In front of the Ministry of Justice in Paris, just below a window on the ground floor, there is a horizontal line and a marble plate engraved with the word ‘MÈTRE’.
This is seldom noticed at the Grand Place Ventom – in fact, of all the tourists in the square, I was the only one standing and thinking about it.
But this board is the last one ‘Criterion’ Placed around the city 200 years ago (standard meter bars) in an attempt to introduce a new universal measurement system.
This is one of the many places in Paris that has a long and fascinating history of the metric system.
“Measuring is one of the most common and common things, but in fact the things we take for granted are very interesting and have a history of controversy,” said Ken Alder, professor of history and professor at Northwestern University in the United States. The scale of everything, Book on Metro Creation.
Now, in most places it is natural: the metric system developed in France is the official measurement system for all countries in the world except the United States, Liberia and Myanmar. Even there, the metric system is still used for purposes such as global trade.
But imagine a world you travel to every time, we have to use different variations for measurements just like coins.
Before the French Revolution in the late 18th century, weights and measures varied not only from one country to another but also from country to country.
In France alone, it is estimated that thousands of different weights and sizes were in use at the time.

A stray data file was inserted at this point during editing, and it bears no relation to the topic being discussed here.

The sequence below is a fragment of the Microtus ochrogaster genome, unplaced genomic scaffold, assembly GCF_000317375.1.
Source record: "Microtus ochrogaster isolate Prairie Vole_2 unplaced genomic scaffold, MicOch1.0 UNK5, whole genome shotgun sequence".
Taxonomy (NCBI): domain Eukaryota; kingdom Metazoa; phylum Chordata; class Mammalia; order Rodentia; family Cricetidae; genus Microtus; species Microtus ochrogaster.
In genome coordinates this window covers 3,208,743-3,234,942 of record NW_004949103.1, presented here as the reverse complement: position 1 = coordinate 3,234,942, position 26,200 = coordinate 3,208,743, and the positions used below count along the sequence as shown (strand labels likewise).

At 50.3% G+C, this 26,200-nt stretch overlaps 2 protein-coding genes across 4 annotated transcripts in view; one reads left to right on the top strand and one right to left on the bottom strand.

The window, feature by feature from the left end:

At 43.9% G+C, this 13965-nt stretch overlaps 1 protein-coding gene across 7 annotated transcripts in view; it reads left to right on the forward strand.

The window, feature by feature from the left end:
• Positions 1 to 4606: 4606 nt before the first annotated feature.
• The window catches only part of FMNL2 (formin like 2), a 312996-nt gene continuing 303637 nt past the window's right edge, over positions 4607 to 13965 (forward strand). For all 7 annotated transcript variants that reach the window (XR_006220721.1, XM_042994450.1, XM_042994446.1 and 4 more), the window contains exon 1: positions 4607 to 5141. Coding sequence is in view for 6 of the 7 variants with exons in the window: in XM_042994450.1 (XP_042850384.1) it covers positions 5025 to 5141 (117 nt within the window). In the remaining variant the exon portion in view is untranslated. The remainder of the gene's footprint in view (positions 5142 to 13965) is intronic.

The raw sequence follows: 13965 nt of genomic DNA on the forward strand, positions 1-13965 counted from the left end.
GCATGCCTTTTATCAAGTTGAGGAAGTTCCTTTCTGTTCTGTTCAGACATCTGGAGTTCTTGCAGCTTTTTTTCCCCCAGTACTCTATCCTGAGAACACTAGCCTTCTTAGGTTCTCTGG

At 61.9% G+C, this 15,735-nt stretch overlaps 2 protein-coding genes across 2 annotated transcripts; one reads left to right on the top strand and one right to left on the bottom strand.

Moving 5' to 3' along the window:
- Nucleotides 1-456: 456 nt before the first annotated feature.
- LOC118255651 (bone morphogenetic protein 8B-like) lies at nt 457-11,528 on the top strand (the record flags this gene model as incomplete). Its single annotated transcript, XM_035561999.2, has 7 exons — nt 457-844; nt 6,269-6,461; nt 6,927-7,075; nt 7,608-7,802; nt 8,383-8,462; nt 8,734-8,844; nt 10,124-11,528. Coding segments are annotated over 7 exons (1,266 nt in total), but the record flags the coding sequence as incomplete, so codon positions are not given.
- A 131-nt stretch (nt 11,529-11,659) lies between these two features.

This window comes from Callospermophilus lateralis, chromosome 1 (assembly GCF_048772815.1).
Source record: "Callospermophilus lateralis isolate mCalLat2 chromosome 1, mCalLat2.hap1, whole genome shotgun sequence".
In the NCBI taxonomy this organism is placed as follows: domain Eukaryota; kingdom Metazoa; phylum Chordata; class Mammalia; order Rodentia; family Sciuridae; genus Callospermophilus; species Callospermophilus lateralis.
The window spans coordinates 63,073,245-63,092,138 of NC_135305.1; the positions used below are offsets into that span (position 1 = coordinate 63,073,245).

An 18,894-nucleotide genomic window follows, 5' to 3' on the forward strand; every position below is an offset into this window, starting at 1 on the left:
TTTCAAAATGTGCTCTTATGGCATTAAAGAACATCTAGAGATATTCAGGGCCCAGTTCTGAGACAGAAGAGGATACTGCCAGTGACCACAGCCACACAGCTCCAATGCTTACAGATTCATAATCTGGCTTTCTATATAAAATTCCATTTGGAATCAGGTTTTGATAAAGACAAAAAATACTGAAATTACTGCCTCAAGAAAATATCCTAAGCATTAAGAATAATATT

The French Revolution changed that.
During the turbulent years from 1789 to 1799, the revolutionaries not only sought to overthrow politics and seize power from the monarchy and the Church, but also to change the basis of society and to change old traditions and customs.
To do this, they introduced the Republican calendar in 1793, which consisted of 10 hour days consisting of 100 minutes per hour and 100 seconds per minute.
Eliminating the religious influence of the calendar made it difficult for Catholics to observe Sundays and holy days, which helped to introduce the decimal system in France.
But even though decimal time has not moved forward, we still have the new decimal measurement system based on meters and kilograms.
The task of developing a new measurement system was given to the most important scientific thinkers of enlightenment.
These scientists were more interested in creating a new harmonious system based on reason than the will of traditions or local authorities.
Therefore, it was determined that the meter was based entirely on nature. It should be one tenth of the distance from the North Pole to the equator.
The longitudinal line from the pole to the equator is used to determine the length of the new shape, which is the Paris Meridian.
This line was drawn by two astronomers who departed from Paris in 1792: Jean-Baptiste-Joseph Delambre, who traveled north to Dunkirk, and Pierre Machein, who traveled south to Barcelona.
They used the latest technology at the time and the mathematical process of the triangle to measure the meridian curve between these two places at sea level.
Then, widening the distance between the North Pole and the equator, the curve was extended to the ellipse, and the two astronomers met in Paris within a year and arranged to propose a new global measurement standard.
However, the process took seven years. Finally, in 1799, Delambre and Méchain presented their results, and based on this, a 1 meter long platinum bar was developed to act as the basis for the metric system.
As Alder describes in his book, measuring this meridian curve proved to be an epic endeavor in times of great political and social turmoil.
Both astronomers were often greeted with suspicion and hostility; They fell into the grace and disgrace of the state; They were also injured while engaged in climbing work on high places such as church domes.